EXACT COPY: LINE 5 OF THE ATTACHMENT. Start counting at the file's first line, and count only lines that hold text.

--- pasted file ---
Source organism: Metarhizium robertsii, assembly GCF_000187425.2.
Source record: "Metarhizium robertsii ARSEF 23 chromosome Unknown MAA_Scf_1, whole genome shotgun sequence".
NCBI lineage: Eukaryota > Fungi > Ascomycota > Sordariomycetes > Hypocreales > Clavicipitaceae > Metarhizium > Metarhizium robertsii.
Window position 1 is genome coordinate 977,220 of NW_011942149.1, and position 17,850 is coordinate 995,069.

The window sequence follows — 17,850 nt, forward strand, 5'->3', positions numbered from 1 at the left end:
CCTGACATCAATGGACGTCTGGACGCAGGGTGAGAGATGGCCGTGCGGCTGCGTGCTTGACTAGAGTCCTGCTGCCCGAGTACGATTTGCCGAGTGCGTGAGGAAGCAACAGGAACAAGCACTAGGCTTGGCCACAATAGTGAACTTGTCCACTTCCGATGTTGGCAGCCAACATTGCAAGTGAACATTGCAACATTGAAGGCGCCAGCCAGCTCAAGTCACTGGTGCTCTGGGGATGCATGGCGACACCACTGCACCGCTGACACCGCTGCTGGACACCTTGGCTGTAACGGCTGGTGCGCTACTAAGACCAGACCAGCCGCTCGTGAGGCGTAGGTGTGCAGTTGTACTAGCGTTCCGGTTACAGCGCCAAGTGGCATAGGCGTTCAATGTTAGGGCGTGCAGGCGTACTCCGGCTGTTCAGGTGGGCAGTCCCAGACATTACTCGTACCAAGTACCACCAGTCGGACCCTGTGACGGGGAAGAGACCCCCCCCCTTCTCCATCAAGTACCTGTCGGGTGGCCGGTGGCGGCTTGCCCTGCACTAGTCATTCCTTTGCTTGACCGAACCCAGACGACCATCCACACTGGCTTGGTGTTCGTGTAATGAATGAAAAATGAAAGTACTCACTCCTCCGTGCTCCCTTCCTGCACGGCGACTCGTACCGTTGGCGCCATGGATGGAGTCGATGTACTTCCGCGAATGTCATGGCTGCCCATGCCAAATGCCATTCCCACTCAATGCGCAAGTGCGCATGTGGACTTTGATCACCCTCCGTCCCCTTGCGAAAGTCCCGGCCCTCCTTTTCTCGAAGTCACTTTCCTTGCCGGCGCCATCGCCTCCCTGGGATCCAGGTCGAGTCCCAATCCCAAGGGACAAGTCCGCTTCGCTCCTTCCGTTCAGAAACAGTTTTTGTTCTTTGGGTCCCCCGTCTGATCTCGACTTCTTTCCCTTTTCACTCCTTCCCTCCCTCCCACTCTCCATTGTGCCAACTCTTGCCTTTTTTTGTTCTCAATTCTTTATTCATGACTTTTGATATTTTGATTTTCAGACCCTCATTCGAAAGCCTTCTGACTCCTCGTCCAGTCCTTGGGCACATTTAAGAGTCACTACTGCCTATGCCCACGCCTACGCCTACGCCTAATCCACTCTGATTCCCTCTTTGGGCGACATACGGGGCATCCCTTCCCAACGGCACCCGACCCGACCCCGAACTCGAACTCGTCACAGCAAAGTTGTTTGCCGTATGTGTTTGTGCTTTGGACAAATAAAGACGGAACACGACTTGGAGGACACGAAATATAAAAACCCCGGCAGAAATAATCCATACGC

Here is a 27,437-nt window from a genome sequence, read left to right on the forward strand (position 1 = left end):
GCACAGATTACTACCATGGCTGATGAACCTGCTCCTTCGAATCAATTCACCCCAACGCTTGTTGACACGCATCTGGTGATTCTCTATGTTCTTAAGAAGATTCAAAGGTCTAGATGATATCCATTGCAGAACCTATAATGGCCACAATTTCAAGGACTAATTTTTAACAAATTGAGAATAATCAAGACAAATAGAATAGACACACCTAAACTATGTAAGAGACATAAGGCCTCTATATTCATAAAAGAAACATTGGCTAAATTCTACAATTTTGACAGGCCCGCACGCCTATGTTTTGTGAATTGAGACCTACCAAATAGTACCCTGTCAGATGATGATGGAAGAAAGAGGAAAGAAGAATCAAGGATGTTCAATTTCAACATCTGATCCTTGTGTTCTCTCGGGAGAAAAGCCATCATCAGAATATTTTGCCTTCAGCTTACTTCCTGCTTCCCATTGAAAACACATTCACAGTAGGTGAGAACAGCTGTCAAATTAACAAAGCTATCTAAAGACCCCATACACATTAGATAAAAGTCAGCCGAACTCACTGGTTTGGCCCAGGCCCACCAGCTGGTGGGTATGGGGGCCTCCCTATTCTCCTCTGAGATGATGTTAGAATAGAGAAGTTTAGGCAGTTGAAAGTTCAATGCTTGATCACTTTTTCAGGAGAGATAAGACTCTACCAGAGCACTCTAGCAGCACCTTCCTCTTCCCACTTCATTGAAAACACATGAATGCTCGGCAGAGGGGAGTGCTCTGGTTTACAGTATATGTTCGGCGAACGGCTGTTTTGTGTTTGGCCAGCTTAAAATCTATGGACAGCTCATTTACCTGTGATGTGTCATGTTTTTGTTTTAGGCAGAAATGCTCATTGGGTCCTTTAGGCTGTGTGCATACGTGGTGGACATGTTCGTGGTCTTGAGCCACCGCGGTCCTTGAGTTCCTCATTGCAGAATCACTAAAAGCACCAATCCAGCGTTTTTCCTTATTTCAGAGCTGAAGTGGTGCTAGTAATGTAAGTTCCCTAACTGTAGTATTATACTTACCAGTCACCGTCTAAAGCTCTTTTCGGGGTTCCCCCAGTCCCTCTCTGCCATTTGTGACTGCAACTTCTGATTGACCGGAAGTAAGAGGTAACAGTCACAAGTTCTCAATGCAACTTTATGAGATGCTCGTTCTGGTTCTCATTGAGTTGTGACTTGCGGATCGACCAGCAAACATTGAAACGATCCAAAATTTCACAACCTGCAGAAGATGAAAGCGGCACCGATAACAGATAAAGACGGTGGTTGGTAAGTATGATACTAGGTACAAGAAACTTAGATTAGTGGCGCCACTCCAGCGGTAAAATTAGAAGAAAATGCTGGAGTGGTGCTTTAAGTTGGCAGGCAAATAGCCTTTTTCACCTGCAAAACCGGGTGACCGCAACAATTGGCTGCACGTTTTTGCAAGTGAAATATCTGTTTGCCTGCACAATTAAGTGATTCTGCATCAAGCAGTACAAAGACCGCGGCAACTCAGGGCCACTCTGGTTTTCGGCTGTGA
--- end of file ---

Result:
The window sequence follows — 17,850 nt, forward strand, 5'->3', positions numbered from 1 at the left end: